Immediately following the painful beating the Likud had taken in the recent election, Prime Minister Benjamin Netanyahu arrived at Likud headquarters. He was met there by the disappointed party activists and the bands of cheerleaders who had been hired to create the impression that, in spite of everything, the Likud had the upper hand in the election. Netanyahu delivered a brief speech — exceptional in the Israeli political discourse. He talked about the basic principles of the new government he was going to set up now that he was left with a shrunken and shriveled faction in the Knesset. He alluded in passing to the issue of maintaining Israel’s security, as well as to the need for budgetary discipline in view of the global crisis. And he referred to two other issues which he had avoided for a long time — putting in motion a political process for the achievement of true peace, and the recruitment of ultra-Orthodox rabbinical college students to the army. The second issue, in particular, weighs on the mind of most Israelis, who are sharing the burden of military service, while parts of the ultra-Orthodox Jewish community are exempt from service. Neither of these issues were dealt with in the Likud election campaign, whereas both featured prominently in the campaign of Yair Lapid and his Yesh Atid party [which emerged from the election the second-largest party]. Within hours, Netanyahu adapted himself to the new reality and was already addressing Lapid and his voters.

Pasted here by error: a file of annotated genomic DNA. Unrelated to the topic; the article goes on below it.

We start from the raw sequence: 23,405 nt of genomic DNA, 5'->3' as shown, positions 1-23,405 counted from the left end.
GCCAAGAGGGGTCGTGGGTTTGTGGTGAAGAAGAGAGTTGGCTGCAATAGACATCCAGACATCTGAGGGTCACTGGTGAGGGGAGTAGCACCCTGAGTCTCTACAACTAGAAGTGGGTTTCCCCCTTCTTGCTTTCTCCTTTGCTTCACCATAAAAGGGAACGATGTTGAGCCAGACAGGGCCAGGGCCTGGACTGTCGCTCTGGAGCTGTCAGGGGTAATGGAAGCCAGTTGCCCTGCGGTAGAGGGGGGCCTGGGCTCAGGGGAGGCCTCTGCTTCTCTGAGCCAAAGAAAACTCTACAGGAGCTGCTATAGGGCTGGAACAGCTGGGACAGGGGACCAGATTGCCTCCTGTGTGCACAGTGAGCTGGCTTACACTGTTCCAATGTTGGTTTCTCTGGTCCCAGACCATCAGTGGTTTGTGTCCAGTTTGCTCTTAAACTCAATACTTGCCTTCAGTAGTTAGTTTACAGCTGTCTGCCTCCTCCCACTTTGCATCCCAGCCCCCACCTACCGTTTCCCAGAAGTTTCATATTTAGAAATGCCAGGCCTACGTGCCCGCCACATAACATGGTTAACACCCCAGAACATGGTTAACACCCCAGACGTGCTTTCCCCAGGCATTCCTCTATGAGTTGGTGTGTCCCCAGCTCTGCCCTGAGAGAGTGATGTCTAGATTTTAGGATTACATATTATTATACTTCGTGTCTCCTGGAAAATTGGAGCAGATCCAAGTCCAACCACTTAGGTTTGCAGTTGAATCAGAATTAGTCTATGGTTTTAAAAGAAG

In the past couple of days, the international community has been trying to decipher the riddle and figure out who Yair Lapid really is. Against the backdrop of the unconcealed joy over the defeat of Netanyahu, Lapid has been hailed as the knight in shining armor, the one who is going to advance the peace process at any cost, and possibly even as an antithesis to the Likud.